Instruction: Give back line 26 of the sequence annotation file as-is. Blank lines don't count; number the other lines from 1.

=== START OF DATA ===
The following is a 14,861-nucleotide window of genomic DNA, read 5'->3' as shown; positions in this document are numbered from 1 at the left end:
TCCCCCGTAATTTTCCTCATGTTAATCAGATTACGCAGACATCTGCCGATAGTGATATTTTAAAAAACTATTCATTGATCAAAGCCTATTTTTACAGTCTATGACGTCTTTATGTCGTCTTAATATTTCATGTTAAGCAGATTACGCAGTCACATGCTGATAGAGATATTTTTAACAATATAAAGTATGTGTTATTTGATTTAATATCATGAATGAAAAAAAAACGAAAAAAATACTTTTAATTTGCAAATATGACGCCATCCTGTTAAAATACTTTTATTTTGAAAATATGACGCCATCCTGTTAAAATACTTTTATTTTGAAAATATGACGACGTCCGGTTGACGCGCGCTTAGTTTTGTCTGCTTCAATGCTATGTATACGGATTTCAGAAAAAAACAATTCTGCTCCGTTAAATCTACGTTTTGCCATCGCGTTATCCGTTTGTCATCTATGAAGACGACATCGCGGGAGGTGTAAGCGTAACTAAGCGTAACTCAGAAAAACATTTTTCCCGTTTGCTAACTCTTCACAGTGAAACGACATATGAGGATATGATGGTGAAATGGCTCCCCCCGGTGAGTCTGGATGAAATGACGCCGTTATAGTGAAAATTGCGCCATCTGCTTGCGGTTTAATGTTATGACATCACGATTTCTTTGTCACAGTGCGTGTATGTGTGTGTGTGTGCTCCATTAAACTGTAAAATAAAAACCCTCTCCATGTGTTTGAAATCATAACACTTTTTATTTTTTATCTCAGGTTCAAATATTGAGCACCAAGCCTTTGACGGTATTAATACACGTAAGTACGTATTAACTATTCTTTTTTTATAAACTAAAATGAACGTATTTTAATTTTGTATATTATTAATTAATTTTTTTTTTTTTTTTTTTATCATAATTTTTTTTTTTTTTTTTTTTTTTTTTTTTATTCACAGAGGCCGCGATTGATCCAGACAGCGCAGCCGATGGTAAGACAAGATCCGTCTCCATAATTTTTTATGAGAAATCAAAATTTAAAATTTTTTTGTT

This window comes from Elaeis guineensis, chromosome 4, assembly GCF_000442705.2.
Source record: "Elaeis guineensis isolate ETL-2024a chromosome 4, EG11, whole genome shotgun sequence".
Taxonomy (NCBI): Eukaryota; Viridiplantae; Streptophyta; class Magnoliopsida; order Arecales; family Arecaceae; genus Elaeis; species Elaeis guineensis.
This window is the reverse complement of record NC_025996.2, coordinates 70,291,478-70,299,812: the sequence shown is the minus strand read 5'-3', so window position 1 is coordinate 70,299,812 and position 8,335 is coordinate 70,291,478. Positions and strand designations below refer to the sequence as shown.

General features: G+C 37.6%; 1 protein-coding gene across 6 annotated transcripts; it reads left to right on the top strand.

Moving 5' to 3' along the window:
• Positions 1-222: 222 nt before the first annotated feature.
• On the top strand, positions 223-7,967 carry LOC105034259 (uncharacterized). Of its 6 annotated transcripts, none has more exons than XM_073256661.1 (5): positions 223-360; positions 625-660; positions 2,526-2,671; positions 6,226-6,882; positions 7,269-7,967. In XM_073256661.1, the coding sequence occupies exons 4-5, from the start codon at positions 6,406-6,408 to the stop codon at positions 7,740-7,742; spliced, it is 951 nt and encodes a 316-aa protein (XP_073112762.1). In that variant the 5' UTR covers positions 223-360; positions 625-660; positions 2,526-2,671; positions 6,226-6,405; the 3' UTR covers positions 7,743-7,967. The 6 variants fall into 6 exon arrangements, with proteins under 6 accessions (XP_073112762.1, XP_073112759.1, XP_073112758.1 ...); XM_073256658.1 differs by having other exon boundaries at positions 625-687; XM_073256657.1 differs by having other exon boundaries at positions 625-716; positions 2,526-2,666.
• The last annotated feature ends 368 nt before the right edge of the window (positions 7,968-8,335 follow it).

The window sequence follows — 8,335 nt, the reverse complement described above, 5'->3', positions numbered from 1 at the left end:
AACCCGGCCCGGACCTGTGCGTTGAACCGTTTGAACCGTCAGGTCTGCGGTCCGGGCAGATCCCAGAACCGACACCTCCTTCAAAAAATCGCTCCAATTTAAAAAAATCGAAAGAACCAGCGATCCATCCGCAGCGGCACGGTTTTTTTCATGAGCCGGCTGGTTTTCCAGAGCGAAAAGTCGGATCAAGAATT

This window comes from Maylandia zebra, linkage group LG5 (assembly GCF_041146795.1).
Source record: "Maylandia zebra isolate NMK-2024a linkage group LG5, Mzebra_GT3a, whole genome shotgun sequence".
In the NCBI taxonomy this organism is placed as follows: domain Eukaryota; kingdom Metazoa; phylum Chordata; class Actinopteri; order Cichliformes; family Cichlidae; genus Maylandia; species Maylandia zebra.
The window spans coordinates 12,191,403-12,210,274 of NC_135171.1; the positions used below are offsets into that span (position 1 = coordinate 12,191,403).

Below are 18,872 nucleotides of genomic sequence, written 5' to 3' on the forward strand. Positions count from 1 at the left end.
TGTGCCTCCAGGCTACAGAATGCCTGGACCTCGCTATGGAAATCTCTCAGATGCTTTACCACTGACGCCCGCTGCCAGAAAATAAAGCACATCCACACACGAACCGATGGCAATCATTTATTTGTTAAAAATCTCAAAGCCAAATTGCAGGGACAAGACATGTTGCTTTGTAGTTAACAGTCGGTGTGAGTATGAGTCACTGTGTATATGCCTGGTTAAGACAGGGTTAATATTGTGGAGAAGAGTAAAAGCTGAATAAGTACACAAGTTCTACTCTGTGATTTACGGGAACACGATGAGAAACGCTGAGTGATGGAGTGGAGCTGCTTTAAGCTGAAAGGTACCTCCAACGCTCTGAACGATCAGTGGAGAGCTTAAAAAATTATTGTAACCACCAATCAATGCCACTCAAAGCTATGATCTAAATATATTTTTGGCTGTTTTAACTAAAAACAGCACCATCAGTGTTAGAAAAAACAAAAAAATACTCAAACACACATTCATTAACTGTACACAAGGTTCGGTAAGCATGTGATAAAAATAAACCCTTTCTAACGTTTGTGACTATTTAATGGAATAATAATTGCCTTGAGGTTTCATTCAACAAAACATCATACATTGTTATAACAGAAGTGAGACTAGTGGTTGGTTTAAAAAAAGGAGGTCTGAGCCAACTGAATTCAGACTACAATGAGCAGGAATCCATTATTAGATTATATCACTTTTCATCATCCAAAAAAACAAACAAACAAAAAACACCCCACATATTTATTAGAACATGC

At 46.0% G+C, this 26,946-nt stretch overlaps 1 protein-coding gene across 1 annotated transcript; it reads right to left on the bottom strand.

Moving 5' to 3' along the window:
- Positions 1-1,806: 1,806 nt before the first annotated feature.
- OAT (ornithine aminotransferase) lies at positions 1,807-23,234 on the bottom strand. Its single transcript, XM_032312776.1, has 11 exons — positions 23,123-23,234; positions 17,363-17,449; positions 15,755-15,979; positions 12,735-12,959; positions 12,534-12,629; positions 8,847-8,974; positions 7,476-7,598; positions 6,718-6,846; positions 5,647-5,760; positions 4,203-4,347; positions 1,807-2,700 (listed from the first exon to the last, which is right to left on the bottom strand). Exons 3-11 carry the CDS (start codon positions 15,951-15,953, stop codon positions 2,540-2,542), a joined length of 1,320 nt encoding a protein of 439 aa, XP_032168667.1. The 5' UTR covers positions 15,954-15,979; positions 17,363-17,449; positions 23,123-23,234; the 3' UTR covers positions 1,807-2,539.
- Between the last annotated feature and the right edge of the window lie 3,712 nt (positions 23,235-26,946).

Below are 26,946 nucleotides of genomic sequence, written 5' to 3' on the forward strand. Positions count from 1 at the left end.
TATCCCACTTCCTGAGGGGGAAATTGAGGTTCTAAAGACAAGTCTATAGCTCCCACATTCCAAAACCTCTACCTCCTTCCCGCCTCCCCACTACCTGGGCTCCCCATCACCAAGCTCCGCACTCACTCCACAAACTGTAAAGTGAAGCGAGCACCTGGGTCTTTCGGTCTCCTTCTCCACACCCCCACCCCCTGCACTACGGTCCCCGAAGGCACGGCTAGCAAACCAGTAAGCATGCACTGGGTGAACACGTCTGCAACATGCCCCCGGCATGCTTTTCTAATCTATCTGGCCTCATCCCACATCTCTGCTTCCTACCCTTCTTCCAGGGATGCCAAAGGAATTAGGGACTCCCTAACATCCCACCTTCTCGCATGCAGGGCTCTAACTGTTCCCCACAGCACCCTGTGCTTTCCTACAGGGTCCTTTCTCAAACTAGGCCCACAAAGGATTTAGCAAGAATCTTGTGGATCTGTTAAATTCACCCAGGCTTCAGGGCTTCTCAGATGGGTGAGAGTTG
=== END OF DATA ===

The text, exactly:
TATCCCACTTCCTGAGGGGGAAATTGAGGTTCTAAAGACAAGTCTATAGCTCCCACATTCCAAAACCTCTACCTCCTTCCCGCCTCCCCACTACCTGGGCTCCCCATCACCAAGCTCCGCACTCACTCCACAAACTGTAAAGTGAAGCGAGCACCTGGGTCTTTCGGTCTCCTTCTCCACACCCCCACCCCCTGCACTACGGTCCCCGAAGGCACGGCTAGCAAACCAGTAAGCATGCACTGGGTGAACACGTCTGCAACATGCCCCCGGCATGCTTTTCTAATCTATCTGGCCTCATCCCACATCTCTGCTTCCTACCCTTCTTCCAGGGATGCCAAAGGAATTAGGGACTCCCTAACATCCCACCTTCTCGCATGCAGGGCTCTAACTGTTCCCCACAGCACCCTGTGCTTTCCTACAGGGTCCTTTCTCAAACTAGGCCCACAAAGGATTTAGCAAGAATCTTGTGGATCTGTTAAATTCACCCAGGCTTCAGGGCTTCTCAGATGGGTGAGAGTTG